The universal property of the tensor product (of vectors or vector spaces) states that a bilinear map out of a cartesian product is a linear map out of the tensor product. I've also heard that tensors are multidimensional arrays of numbers.

Let the bilinear operation be matrix multiplication and the linear operation be multiplication by two. Say these are acting on a column and a row vector that can be multiplied:


When you solve for the tensor product, which should be a matrix according to what I've heard:

$\frac{1}{2}\pmatrix{a&b}\pmatrix{x\\y}=\pmatrix{a&b}\otimes\pmatrix{x\\y}=\frac{1}{2}(ax+by)=$ an element of the field

I know that a scalar is like a 1 by 1 matrix, but still, what it gives you is part of the underlying field of the vector space. Am I thinking about this the wrong way? This is all confusing and new for me!


Let $k$ denote the ground field. Let $V$ and $W$ be two vector spaces (in your example $V=k^2$ viewed as row vector, $W=k^2$ viewed as column vector).

It seems that you believe the following: For each bilinear map $b\colon V\times W\to X$ (in your example $X=k$ and $b$ is given by matrix multiplication) and for each linear map $f\colon V\otimes W\to Y$ (in your example $Y=V\otimes W$ and $f$ is given by multiplication by $2$), we have for each $v\in V$ and $w\in W$ the equation $b(v,w)=f(v\otimes w)$.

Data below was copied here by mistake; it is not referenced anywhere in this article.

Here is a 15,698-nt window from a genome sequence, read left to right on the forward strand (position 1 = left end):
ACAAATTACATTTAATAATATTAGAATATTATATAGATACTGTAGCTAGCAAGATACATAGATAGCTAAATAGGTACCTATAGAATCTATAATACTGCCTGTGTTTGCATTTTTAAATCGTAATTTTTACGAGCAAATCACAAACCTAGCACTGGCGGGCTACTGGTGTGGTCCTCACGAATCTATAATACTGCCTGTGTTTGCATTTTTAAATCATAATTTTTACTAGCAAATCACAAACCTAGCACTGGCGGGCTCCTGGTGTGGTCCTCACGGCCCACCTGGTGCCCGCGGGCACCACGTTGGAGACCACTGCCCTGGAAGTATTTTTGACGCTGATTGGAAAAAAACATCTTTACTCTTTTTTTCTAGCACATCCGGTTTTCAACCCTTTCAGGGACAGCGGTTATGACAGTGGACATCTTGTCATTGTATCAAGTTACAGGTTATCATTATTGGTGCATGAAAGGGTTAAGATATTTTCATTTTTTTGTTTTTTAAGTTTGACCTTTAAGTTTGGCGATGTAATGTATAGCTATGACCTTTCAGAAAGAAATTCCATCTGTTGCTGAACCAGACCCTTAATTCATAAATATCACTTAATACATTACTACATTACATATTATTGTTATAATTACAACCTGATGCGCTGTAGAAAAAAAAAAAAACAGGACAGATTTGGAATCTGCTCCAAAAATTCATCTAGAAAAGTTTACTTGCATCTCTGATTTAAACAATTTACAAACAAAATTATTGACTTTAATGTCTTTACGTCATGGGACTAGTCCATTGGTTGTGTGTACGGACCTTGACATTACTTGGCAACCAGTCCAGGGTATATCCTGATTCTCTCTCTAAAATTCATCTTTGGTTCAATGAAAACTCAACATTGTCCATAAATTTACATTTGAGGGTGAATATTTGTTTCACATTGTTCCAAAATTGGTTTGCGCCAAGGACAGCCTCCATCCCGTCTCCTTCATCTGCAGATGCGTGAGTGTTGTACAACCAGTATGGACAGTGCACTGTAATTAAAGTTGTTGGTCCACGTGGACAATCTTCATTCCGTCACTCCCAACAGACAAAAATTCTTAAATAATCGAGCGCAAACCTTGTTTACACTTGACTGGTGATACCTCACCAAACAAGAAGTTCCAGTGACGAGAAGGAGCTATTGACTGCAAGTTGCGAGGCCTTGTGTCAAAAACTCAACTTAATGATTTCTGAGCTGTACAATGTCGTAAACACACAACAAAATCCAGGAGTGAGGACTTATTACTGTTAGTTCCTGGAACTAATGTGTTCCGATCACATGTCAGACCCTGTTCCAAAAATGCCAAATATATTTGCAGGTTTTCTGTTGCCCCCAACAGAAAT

Now compare with the actual universal property of the tensor product: For each bilinear map $b\colon V\times W\to X$ there exists a unique linear map $g\colon V\otimes W\to X$ (note that the same $X$ appears again) such that we have for each $v\in V$ and $w\in W$ the equation $b(v,w)=g(v\otimes w)$.

There are two key differences:

  • In the wrong statement, $b(v,w)$ is an element of $X$ and $f(v\otimes w)$ is an element of $Y$. Since $X$ and $Y$ are different vector spaces, it does not make sense to compare the two elements to each other. In the correct statement $b(v,w)$ and $g(v\otimes w)$ are both elements of $X$ so it makes sense to compare them.
  • The quantifiers are different: compare "For each $b$ and for each $f$ we have..." (wrong statement) to "For each $b$ there exists a $g$ such that..." (correct statement) .
  • $\begingroup$ Thanks, that's very helpful! In this example, what might $g$ look like? $\endgroup$ – Benjamin Thoburn Jul 15 '18 at 22:44

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